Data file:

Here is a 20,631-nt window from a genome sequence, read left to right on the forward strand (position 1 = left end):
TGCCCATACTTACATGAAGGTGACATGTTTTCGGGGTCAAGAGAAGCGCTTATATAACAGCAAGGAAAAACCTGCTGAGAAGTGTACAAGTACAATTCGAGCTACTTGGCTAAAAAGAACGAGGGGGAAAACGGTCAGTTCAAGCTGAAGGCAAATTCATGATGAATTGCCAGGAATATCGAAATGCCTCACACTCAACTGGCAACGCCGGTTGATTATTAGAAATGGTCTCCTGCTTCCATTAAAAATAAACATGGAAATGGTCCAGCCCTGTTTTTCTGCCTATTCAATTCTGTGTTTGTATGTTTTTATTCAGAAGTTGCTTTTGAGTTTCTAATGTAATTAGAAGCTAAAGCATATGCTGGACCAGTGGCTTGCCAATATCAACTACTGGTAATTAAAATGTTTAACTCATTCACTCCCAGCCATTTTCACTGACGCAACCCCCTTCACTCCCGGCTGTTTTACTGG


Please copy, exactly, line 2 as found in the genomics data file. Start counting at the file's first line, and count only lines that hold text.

TGCCCATACTTACATGAAGGTGACATGTTTTCGGGGTCAAGAGAAGCGCTTATATAACAGCAAGGAAAAACCTGCTGAGAAGTGTACAAGTACAATTCGAGCTACTTGGCTAAAAAGAACGAGGGGGAAAACGGTCAGTTCAAGCTGAAGGCAAATTCATGATGAATTGCCAGGAATATCGAAATGCCTCACACTCAACTGGCAACGCCGGTTGATTATTAGAAATGGTCTCCTGCTTCCATTAAAAATAAACATGGAAATGGTCCAGCCCTGTTTTTCTGCCTATTCAATTCTGTGTTTGTATGTTTTTATTCAGAAGTTGCTTTTGAGTTTCTAATGTAATTAGAAGCTAAAGCATATGCTGGACCAGTGGCTTGCCAATATCAACTACTGGTAATTAAAATGTTTAACTCATTCACTCCCAGCCATTTTCACTGACGCAACCCCCTTCACTCCCGGCTGTTTTACTGG